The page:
Essendon players who have recently received hundreds of pages of evidence from the Australian Sports Anti-Doping Authority (ASADA) are likely to accelerate the anti-doping cases against them and front an AFL tribunal by this December.
The decision of ASADA to supply with so much information to the lawyers of the 34 past and present Essendon players is an admission from ASADA chief Ben McDevitt that the anti-doping authority should have offered evidence in the first place when show-cause letters were issued in June this year.
A majority of the 34 players decided not to respond to the show-cause notices sent by ASADA in June. Industry insiders believe that an AFL anti-doping tribunal would convene by as soon as late November or December. ASADA boss is likely to provide deals to players who want to further hasten their fates in the coming weeks but no player (except Western Bulldog Stewart Crameri and Brent Prismall, now playing in the VFL, who are seeking independent advice) are yet moving on negotiations. It is suggested by the Australian Sports Anti-Doping Authority that any deal would involve at least a short suspension.
The comprehensive sets of evidence provided by ASADA against every player included testimony from Shane Charter, a convicted biochemist, and compounding pharmacist Nima Alavi in context of the banned Thymosin beta-4 that was sourced cheaply in Shanghai.
Last Friday, the AFL said it completely expected Essendon either way to boast enough numbers to field a team at the start of 2015. An estimated 18 out of the 34 past and present players who have received show-cause notices remain on the club's list. A 2015 flag favourite Port Adelaide may get adversely affected as it recruited Angus Monfries two years ago and more recently disenchanted Paddy Ryder. The players, under the expected fast-tracking, may bypass the Anti-doping rules violation (ADRV) panel and would then face infraction notices from the AFL. Last Friday, the AFL Players Association's executive Ian Prendergast likened those players to construction workers exposed to asbestos who deserved compensation and not strict anti-doping bans.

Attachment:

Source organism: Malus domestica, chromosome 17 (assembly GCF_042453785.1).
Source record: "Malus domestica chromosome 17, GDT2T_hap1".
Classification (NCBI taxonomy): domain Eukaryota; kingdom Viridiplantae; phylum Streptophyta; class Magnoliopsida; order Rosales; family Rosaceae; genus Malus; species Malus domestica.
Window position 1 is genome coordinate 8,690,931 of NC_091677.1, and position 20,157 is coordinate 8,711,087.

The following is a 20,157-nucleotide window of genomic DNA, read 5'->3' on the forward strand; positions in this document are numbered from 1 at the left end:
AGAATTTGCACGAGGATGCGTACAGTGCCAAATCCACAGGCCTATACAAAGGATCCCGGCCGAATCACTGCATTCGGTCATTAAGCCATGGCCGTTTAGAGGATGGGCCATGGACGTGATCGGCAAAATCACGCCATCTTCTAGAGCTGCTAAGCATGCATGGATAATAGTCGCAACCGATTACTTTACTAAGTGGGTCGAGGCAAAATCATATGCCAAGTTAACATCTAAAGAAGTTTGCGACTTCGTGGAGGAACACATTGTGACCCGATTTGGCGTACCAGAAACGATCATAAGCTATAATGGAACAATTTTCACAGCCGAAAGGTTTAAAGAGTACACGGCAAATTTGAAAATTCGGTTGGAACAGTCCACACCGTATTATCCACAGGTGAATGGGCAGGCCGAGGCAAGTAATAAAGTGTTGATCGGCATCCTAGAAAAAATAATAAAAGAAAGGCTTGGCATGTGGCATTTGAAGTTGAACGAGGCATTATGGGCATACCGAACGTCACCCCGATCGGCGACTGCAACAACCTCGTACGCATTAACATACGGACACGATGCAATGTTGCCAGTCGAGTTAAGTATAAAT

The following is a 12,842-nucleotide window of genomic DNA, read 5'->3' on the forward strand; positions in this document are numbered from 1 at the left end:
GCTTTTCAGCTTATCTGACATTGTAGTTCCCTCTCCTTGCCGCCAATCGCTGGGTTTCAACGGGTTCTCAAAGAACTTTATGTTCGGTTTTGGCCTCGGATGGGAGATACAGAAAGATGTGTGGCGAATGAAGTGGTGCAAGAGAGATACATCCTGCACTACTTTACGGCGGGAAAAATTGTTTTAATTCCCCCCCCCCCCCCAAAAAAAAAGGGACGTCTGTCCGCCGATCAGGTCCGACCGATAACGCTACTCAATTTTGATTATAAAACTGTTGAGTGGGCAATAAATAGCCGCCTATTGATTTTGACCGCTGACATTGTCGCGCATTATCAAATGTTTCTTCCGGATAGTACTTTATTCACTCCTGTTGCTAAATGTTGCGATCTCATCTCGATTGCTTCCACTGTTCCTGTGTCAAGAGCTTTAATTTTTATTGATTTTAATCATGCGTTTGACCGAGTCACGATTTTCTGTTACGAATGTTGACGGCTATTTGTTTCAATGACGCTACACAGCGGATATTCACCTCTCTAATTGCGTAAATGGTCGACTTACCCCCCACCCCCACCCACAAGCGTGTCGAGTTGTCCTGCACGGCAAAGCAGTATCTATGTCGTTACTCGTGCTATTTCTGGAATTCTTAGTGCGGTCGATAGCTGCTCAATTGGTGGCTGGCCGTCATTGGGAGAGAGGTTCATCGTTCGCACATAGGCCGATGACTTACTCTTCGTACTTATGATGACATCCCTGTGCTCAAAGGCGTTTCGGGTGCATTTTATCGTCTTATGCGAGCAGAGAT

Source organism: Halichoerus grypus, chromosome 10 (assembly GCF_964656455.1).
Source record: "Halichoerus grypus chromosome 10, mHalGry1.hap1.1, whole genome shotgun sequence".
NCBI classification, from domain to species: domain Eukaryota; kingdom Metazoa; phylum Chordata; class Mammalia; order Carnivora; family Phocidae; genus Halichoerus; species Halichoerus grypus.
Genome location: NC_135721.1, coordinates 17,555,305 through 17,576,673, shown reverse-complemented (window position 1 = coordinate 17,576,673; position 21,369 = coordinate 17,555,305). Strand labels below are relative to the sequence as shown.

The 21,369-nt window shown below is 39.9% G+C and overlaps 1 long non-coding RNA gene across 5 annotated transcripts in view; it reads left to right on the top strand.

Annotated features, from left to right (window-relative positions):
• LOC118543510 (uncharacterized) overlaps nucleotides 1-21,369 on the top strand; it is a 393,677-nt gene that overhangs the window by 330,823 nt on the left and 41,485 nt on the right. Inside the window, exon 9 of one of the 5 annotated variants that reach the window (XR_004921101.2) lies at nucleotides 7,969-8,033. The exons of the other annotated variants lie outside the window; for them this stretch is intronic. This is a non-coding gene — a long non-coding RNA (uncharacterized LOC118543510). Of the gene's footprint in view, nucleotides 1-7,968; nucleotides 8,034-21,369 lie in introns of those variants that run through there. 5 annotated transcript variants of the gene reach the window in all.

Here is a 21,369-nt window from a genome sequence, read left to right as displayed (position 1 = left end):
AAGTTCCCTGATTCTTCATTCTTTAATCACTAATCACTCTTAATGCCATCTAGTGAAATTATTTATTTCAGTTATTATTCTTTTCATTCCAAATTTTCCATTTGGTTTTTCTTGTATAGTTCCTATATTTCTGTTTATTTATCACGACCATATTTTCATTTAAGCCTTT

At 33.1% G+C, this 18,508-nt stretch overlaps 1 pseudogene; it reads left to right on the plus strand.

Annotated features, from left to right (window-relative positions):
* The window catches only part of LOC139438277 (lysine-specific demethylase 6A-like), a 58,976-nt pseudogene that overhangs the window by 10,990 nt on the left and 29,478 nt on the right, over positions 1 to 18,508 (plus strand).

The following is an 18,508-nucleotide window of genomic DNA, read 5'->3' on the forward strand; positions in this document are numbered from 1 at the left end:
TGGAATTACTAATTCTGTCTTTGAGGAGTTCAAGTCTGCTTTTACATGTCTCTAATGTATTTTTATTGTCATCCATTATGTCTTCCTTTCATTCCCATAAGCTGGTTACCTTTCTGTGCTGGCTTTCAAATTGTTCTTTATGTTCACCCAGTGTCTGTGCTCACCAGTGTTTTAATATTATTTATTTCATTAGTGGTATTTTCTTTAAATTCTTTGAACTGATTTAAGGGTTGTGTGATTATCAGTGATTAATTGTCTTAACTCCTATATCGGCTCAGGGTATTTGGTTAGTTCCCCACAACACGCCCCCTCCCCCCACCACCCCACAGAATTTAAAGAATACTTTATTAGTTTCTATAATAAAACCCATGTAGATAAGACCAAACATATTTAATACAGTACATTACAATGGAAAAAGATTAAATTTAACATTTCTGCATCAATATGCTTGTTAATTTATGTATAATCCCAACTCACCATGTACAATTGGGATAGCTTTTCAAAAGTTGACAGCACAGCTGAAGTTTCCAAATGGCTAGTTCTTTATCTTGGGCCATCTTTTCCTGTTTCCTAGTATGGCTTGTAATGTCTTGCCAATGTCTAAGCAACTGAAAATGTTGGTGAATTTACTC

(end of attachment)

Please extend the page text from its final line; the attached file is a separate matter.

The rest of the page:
The 34 past and present Essendon players who are under scrutiny would be subjected to medical tests for years to come irrespective of the final verdict as a result of the 2012 drugs program. In other words, the Essendon players will continue to remain victims of a program sanctioned by their football department.
The fate of those players would then be decided by the AFL anti-doping tribunal and World Anti-Doping Authority could appeal the findings if they escape penalty. However, a speedy resolution request by Essendon players may get a jolt from the move of coach James Hird in appealing against the Federal Court findings. ASADA may be forced to reissue the evidence in case the appeal of Hird is successful and his request to make the evidence against players be made inadmissible is accepted. Hird may appeal to the High Court in case his latest legal action fails but the odds of the players coming forward and having their cases heard by the AFL anti-doping tribunal before December end are more.